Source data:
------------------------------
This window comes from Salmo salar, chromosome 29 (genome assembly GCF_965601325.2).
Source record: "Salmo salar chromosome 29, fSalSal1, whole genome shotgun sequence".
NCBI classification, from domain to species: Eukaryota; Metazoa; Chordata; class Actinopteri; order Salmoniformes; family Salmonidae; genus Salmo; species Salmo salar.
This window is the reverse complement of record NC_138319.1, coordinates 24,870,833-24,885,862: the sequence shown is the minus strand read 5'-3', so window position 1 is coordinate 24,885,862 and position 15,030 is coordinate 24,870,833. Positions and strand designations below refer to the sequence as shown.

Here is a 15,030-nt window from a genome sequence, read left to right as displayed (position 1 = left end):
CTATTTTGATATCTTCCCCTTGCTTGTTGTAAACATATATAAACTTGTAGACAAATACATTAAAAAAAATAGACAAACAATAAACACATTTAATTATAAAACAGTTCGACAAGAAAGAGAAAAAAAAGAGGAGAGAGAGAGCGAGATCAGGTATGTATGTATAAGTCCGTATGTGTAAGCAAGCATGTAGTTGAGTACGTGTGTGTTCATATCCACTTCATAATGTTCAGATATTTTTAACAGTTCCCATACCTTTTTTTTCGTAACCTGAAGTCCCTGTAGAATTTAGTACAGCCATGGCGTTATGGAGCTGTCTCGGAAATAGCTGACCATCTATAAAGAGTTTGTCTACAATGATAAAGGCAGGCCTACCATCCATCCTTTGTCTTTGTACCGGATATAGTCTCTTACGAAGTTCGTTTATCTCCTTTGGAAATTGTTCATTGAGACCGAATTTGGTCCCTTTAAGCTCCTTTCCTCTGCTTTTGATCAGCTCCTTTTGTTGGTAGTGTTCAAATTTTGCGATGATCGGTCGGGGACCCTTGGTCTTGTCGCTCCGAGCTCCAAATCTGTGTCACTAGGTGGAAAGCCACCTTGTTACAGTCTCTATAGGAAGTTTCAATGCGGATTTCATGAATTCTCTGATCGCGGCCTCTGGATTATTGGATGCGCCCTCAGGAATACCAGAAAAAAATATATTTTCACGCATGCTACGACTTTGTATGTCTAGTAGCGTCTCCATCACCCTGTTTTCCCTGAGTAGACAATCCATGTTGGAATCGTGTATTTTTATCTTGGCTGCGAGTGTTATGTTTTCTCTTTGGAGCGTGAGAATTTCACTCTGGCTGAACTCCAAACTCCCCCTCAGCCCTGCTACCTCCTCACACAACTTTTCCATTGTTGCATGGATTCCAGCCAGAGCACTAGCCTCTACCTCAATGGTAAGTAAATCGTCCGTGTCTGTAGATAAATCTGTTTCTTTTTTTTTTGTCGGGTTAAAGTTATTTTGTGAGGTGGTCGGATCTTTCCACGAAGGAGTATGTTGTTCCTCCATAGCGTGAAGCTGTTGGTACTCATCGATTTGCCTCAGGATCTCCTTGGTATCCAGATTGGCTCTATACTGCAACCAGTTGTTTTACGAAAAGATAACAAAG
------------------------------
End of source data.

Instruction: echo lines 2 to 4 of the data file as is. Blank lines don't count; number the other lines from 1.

Source record: "Salmo salar chromosome 29, fSalSal1, whole genome shotgun sequence".
NCBI classification, from domain to species: Eukaryota; Metazoa; Chordata; class Actinopteri; order Salmoniformes; family Salmonidae; genus Salmo; species Salmo salar.
This window is the reverse complement of record NC_138319.1, coordinates 24,870,833-24,885,862: the sequence shown is the minus strand read 5'-3', so window position 1 is coordinate 24,885,862 and position 15,030 is coordinate 24,870,833. Positions and strand designations below refer to the sequence as shown.